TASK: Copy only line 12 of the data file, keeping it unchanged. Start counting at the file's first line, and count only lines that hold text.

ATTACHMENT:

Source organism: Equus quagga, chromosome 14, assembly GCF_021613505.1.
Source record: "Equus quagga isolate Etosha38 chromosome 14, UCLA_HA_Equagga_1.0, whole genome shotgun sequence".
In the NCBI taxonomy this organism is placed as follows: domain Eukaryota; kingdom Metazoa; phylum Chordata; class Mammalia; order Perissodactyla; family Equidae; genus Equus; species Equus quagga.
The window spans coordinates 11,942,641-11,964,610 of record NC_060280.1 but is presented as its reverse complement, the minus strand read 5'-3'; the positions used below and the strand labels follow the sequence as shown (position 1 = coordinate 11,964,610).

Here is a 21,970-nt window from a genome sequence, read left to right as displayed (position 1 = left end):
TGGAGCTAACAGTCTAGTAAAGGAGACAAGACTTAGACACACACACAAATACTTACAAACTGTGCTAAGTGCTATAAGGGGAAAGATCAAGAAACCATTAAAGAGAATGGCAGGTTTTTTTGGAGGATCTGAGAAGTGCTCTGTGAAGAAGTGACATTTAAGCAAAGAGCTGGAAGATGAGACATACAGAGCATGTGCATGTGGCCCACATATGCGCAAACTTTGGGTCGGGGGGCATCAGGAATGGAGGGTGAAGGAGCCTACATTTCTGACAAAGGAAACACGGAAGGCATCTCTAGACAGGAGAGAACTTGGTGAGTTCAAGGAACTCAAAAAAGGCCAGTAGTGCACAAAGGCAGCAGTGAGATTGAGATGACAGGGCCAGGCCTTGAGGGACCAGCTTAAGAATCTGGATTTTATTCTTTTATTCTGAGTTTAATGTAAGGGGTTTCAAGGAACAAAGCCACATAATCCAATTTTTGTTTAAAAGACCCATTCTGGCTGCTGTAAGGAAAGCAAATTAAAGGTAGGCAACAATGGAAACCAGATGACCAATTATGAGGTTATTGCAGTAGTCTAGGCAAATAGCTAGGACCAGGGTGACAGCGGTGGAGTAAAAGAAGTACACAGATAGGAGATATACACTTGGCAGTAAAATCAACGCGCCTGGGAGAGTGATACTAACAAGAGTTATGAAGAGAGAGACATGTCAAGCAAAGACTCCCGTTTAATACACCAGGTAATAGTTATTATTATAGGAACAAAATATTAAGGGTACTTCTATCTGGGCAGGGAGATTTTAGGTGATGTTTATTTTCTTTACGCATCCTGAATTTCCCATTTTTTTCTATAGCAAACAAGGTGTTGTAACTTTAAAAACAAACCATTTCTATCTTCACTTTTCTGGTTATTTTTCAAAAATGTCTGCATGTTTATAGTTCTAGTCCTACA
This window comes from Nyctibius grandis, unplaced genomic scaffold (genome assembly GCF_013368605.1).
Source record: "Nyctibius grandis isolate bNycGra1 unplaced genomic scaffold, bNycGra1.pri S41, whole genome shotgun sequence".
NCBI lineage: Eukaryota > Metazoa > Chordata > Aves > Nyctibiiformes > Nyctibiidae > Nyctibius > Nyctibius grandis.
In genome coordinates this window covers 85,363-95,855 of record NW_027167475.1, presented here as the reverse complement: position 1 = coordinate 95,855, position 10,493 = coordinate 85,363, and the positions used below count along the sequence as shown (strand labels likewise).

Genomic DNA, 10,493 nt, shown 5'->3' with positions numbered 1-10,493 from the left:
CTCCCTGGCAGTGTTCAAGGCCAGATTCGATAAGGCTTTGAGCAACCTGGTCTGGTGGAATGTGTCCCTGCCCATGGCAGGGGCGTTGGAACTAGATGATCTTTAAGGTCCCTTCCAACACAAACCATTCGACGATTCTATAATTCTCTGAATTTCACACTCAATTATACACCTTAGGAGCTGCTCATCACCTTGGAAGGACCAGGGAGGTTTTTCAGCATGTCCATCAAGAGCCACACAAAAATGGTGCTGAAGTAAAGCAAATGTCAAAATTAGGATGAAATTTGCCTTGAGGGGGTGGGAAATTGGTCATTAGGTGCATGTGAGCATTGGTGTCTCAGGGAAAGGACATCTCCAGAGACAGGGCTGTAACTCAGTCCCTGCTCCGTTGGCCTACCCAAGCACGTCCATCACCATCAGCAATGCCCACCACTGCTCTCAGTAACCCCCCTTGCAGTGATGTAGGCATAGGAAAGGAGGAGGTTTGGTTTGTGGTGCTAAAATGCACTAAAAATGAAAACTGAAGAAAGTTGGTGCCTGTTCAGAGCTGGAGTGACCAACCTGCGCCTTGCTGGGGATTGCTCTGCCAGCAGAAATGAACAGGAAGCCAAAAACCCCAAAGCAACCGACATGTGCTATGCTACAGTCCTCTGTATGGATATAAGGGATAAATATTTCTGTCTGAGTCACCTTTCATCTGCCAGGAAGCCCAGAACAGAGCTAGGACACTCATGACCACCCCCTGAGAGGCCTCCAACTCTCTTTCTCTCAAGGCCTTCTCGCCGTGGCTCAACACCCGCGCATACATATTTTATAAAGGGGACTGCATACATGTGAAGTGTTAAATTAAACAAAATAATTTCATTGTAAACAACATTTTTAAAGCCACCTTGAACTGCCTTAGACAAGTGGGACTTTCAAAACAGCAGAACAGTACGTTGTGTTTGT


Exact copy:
CTCCCTGGCAGTGTTCAAGGCCAGATTCGATAAGGCTTTGAGCAACCTGGTCTGGTGGAATGTGTCCCTGCCCATGGCAGGGGCGTTGGAACTAGATGATCTTTAAGGTCCCTTCCAACACAAACCATTCGACGATTCTATAATTCTCTGAATTTCACACTCAATTATACACCTTAGGAGCTGCTCATCACCTTGGAAGGACCAGGGAGGTTTTTCAGCATGTCCATCAAGAGCCACACAAAAATGGTGCTGAAGTAAAGCAAATGTCAAAATTAGGATGAAATTTGCCTTGAGGGGGTGGGAAATTGGTCATTAGGTGCATGTGAGCATTGGTGTCTCAGGGAAAGGACATCTCCAGAGACAGGGCTGTAACTCAGTCCCTGCTCCGTTGGCCTACCCAAGCACGTCCATCACCATCAGCAATGCCCACCACTGCTCTCAGTAACCCCCCTTGCAGTGATGTAGGCATAGGAAAGGAGGAGGTTTGGTTTGTGGTGCTAAAATGCACTAAAAATGAAAACTGAAGAAAGTTGGTGCCTGTTCAGAGCTGGAGTGACCAACCTGCGCCTTGCTGGGGATTGCTCTGCCAGCAGAAATGAACAGGAAGCCAAAAACCCCAAAGCAACCGACATGTGCTATGCTACAGTCCTCTGTATGGATATAAGGGATAAATATTTCTGTCTGAGTCACCTTTCATCTGCCAGGAAGCCCAGAACAGAGCTAGGACACTCATGACCACCCCCTGAGAGGCCTCCAACTCTCTTTCTCTCAAGGCCTTCTCGCCGTGGCTCAACACCCGCGCATACATATTTTATAAAGGGGACTGCATACATGTGAAGTGTTAAATTAAACAAAATAATTTCATTGTAAACAACATTTTTAAAGCCACCTTGAACTGCCTTAGACAAGTGGGACTTTCAAAACAGCAGAACAGTACGTTGTGTTTGT